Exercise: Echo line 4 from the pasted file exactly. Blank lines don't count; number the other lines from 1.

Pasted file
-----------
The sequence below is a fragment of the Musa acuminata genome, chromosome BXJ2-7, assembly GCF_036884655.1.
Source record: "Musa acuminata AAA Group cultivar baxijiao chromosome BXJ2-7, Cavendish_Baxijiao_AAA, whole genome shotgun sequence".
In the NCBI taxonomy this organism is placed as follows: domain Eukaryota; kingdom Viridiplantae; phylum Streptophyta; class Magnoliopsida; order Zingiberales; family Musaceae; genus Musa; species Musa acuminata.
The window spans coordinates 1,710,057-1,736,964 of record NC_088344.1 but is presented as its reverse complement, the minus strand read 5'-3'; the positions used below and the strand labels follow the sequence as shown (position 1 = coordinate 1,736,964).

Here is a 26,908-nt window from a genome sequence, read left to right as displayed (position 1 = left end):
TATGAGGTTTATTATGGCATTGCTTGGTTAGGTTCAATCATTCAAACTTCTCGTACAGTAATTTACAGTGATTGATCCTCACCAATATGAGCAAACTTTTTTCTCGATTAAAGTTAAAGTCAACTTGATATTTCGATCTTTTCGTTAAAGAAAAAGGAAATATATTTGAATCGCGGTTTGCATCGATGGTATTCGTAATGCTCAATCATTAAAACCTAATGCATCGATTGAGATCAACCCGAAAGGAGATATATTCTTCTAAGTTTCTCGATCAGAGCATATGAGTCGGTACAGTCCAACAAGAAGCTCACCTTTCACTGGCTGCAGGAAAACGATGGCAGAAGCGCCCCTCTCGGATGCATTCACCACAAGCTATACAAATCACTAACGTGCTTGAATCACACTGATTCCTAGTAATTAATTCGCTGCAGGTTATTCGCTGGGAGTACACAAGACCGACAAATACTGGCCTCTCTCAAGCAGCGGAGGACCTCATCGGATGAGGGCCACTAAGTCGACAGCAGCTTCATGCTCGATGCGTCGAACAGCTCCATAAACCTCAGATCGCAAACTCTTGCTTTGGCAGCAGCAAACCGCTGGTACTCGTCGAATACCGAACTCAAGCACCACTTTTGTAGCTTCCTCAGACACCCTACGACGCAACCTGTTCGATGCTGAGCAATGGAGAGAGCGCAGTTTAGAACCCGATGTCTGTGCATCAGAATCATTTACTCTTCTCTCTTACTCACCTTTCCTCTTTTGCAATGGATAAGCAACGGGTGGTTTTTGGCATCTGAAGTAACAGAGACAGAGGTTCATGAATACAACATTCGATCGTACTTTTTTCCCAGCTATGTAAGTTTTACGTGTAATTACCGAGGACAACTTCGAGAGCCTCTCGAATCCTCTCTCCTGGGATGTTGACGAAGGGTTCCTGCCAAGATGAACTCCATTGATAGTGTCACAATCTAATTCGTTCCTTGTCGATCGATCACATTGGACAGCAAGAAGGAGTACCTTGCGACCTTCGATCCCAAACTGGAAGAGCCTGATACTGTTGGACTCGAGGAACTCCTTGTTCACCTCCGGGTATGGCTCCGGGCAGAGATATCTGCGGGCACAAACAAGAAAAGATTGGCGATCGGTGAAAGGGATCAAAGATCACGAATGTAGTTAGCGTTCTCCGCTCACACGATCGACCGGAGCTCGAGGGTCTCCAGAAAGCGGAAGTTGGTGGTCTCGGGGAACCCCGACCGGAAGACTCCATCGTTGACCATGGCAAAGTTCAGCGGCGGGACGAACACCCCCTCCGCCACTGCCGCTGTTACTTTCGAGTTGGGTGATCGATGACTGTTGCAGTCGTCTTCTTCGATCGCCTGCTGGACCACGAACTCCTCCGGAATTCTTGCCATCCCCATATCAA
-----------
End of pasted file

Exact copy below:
The window spans coordinates 1,710,057-1,736,964 of record NC_088344.1 but is presented as its reverse complement, the minus strand read 5'-3'; the positions used below and the strand labels follow the sequence as shown (position 1 = coordinate 1,736,964).